From the Experts: We Not Me


We not Me! In an individualistic society, how can we emphasize collaboration and inclusion to ensure people feel seen, heard, and understood? How can leaders be more inclusive and foster this change? Our experts explore how we can create a culture shift from individualism to inclusion, and the attributes and competencies a leader must have in order to create this change.


Answers From the Experts:

Lyn Turknett, Co-founder and Co-chair, TLG

How do we move from individualism to a culture of inclusion and collaboration where invisible people are seen and unheard voices are heard?

It seems to me this might be the key question of our time. I see two big forces moving us quickly toward a “we not me” future, although the pull of hierarchy, tradition, and leadership ego will keep moving us back.

  • Tight labor markets are a force moving us toward a more collaborative, inclusive future – people will always choose a workplace where they are respected and seen, and where their voices are heard.
  • Companies that manage to create a culture of inclusion and an operating system that uses all brains will simply out-compete more traditional cultures. Two of my favorite examples are Haier, profiled by Gary Hamel in The End of Bureaucracy, and Ford under Alan Mulally. Haier is an example of a new distributed organization, where workers are more completely in charge of decision making and more directly connected to customers and partners. Ford under Mulally still had a hierarchy and more traditional manufacturing systems, but the change in culture created by his leadership was so profound that people felt included, free to speak, and free from fear.

Figuring out the “how” of moving toward an inclusive, “all-voices and all-brains” culture will be a continuing question but changing leadership attitudes and behaviors will be key. In our current business culture, changing the “tone at the top” is one of the fastest ways to change the culture, and I’ve seen the power of that change so many times. I think we learn best from role models, and there is immense power in looking at how others have done it.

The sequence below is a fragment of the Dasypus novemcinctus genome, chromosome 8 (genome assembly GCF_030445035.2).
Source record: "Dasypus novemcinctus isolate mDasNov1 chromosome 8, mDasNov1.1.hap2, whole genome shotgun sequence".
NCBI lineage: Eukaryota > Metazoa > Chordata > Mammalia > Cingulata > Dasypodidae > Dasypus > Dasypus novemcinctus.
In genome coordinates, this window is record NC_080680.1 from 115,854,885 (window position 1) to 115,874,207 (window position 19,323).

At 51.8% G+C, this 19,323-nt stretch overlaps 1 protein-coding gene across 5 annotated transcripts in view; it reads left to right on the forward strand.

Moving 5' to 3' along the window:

Bob and I were privileged to attend the CEO of the Year award dinner at the NY Stock Exchange in 2011. The award is given each year by Chief Executive Magazine, and the winner that year was Alan Mulally of Ford. We knew that Mulally had led a turnaround, but we got to hear more of the story, and to get a feel for Mulally’s authentic, respectful, humble-yet-hard-driving approach. Mulally had come to Ford from Boeing, and he brought with him his famous “Working Together” approach. We heard for the first time his famous “red, yellow, and green” story. The company was losing 17 billion dollars a year, but in the first weekly Business Process Review meeting of the top 256 leaders, every measure tracked on the red-yellow-green dashboard was “green.” It’s not easy to get people who have been rewarded for “looking good” and punished for admitting problems or asking for help to tell the truth.

Shane Parrish interviewed Mulally on his podcast recently, and Mulally tells the story again there. He says, “I stopped the meeting a few weeks in a row and said, “Is there anything in any of your areas of responsibility that’s not going well? We are losing $17 billion.” What’s interesting to me is that Mulally never seems to have exploded in anger or frustration – he just continued to respectfully ask the question until someone got the courage to admit a problem. The head of North America broke the pattern. He said that they were having trouble with the lift-gate of the new Ford Edge and changed his chart to three reds. There was silence at first, but then Mulally started clapping – and others joined in. Other people in the room also had ideas for solutions, and things began to quickly change.

Mulally’s “Working Together” system is built on trust, discipline, and profound mutual respect, and the values and expectations infuse the culture and drive behavior. The name comes from his parents, who used to say, “By working together with others you can have the most positive contribution to the most people.” His mother used to say, “The purpose of life is to love and be loved,” and Mulally is not afraid to use the word in business. Some of the principles of his Working Together system, which he calls a “culture of love by design.” are:

  • People first – love ‘em up.
  • Include everybody.
  • Come together around a compelling vision, a comprehensive strategy, and a relentless implementation plan.
  • Have clear performance goals and one plan.

He also says the Working Together system expects certain behaviors, like “being positive, having a find a way attitude, respecting each other, listening to each other, helping each other, appreciating each other” – and there is zero tolerance for violating them.

Forbes magazine recently said that Mulally is the kind of leader we need now. I’ve never seen a better example of the “power of we.”


What do you see as the top three traits of inclusive leaders?

It’s tough to pick just three, but ones that come to mind are:

1. Curiosity – Inclusive leaders are curious, willing to learn from others, and humble. 2. Empathy – Inclusive leaders know that the most important thing they need to create, for both high performance and a culture of belonging, is psychological safety, and, in the language of the Leadership Character Model, it takes empathy and emotional mastery to do that. We learned from Google’s famous Project Aristotle about the importance of psychological safety, and research keeps validating its power. 3. Integrity and authenticity – inclusive leaders are authentic, and their behavior is aligned with their values.